Modern Divorce Style

Modern Divorce Style

In the future marriage vows could possibility include an additional phrase to go with the existing promises? Something like: “Do you take your partner, to have and to hold from this day forward, for better or worse, for richer, for poorer, in sickness and in health, to love and to cherish; for the period you have chosen with an option to renew?”

With the average life expectancy in the USA in 2012 rising to 78.8 years, a record high, more and more couples are finding themselves at the 20 to 30 year itch. Both spouses are no longer happy and do not want to spend the remainder of their years in an unsatisfying, unhappy marriage. Is it even reasonable given the life expectancy now to expect one marriage to last a lifetime?

The statics for couple’s marriages that end after 20 – 30 years is staggering.

The U.S. divorce rate, despite remaining flat overall, has doubled for people 50 and older in the past two decades, according to a study by the National Center for Family & Marriage Research at Bowling Green State University.

Often these long term marriages end with a whimper instead of a bang. Both parties agree ending the marriage is the best thing for them, having realized that they have grown apart over the years. The kids are grown. The stigma that used to accompany divorce is all but gone. Women make their own money and are no longer force to stay in a loveless relationship. Sure many of these marriages end for the usual reasons; infidelity being a big one, but infidelity is usually more a symptom of a problem that already exists in the marriage.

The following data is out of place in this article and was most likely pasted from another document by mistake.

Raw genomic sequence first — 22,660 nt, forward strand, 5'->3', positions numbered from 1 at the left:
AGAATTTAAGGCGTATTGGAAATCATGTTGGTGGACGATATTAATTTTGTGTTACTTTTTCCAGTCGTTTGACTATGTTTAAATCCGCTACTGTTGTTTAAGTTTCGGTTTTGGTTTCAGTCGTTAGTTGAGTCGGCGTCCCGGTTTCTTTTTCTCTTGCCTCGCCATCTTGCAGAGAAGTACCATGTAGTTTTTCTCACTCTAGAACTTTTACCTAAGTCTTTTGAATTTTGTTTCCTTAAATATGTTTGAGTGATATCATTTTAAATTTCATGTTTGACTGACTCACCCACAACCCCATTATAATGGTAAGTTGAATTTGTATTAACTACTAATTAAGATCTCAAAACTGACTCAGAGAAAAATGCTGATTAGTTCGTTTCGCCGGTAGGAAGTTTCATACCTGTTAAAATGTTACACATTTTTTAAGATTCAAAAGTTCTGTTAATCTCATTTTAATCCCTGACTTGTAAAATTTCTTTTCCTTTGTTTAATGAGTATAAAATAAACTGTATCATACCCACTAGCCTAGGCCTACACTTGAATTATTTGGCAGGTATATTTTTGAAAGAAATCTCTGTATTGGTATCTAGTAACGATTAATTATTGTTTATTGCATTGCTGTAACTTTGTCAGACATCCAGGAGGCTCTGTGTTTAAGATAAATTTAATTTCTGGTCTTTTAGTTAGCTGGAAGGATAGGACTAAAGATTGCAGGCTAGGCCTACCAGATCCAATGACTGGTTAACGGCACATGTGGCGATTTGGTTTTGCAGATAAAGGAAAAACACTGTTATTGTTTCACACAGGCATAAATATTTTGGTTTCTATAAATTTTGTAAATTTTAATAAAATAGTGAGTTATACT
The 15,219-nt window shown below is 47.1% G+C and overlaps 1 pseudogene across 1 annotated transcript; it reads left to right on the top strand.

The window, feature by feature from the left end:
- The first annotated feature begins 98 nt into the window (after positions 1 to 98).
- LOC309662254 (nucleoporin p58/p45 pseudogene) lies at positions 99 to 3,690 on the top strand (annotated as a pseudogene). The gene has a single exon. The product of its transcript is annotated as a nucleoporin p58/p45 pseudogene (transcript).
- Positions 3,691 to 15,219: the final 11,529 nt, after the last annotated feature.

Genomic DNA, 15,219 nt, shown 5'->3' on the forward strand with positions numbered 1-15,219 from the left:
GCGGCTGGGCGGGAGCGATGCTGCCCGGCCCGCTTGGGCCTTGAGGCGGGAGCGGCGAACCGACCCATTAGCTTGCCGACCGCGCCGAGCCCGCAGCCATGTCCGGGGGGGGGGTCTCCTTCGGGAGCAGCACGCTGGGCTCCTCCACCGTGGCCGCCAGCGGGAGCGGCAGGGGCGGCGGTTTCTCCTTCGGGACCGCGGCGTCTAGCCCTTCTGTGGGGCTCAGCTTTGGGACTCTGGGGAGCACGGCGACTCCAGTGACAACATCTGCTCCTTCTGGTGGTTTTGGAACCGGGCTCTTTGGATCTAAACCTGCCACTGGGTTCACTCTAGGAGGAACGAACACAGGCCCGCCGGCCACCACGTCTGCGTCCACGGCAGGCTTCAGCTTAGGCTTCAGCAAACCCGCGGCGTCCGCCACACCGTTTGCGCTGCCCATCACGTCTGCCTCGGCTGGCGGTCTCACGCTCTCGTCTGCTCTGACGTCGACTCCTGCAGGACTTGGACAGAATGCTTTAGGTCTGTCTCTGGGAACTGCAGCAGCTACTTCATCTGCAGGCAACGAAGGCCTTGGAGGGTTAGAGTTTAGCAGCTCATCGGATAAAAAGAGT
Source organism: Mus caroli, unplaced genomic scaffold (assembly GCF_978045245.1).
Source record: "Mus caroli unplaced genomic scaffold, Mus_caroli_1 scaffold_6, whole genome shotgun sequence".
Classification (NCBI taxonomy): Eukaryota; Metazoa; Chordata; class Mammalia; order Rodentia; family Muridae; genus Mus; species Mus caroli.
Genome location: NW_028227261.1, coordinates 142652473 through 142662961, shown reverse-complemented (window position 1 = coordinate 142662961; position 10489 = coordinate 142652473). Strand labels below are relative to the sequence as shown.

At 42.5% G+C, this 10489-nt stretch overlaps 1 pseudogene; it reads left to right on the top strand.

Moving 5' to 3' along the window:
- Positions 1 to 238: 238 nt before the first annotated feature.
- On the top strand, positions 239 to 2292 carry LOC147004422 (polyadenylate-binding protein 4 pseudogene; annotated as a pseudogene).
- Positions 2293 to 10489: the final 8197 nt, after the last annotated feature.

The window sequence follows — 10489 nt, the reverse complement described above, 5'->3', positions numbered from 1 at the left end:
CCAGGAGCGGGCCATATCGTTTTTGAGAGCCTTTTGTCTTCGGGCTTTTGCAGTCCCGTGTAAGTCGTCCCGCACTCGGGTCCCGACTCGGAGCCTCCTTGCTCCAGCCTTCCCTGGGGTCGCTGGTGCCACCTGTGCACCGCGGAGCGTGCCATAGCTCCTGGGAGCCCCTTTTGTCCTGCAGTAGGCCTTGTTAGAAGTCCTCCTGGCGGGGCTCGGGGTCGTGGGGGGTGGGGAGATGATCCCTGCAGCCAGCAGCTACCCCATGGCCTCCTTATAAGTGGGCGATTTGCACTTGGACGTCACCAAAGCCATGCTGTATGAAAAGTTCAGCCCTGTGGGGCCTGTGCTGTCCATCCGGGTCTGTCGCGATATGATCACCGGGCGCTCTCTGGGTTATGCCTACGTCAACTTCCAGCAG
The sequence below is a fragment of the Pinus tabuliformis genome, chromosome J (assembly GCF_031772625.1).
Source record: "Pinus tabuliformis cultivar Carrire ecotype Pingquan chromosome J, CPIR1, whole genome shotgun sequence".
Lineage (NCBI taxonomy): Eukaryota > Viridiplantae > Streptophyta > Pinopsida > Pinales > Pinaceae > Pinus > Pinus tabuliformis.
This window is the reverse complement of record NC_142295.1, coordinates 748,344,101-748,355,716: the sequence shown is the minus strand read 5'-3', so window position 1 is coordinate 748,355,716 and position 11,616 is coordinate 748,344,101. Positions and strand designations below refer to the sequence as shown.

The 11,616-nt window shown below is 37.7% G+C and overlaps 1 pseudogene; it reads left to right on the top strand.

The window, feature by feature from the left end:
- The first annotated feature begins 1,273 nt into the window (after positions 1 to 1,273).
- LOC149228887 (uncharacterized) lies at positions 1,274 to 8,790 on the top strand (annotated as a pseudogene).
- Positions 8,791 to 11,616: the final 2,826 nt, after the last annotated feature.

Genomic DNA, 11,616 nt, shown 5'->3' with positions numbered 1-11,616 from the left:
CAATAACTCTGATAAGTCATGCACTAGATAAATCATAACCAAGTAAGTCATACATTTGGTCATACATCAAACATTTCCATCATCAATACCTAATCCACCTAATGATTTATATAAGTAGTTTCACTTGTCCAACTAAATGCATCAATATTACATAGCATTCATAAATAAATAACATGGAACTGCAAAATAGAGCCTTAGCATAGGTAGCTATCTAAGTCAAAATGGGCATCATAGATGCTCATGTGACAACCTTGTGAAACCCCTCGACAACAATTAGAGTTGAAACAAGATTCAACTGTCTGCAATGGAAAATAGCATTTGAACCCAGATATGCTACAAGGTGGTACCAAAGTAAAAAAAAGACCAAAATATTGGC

Modern couples are not following the example of previous generations who just stayed married because that is what you were supposed to do. These couples are not willing to wait it out till death do them part. There seems to be a movement to reinvent divorce. This is not to say there are no hurt feelings, but a willingness to agree that the marriage is over. Couples are choosing their own way of “consciously uncoupling,” following the example of Gwyneth Paltrow and Chris Martin’s divorce. Their marriage ended mutually in a somewhat kinder and gentler manner. It is a modern take on divorce, with a twist.

So if you have been married for a long time and think you have too much time invested into the marriage to get divorced, think again. You are unhappy and you know your spouse is unhappy. If you have tried everything you can think of to save your marriage, do not get trapped into thinking divorce is not an option. It can be. Your spouse may surprise you if you ask them how they would feel about divorcing.

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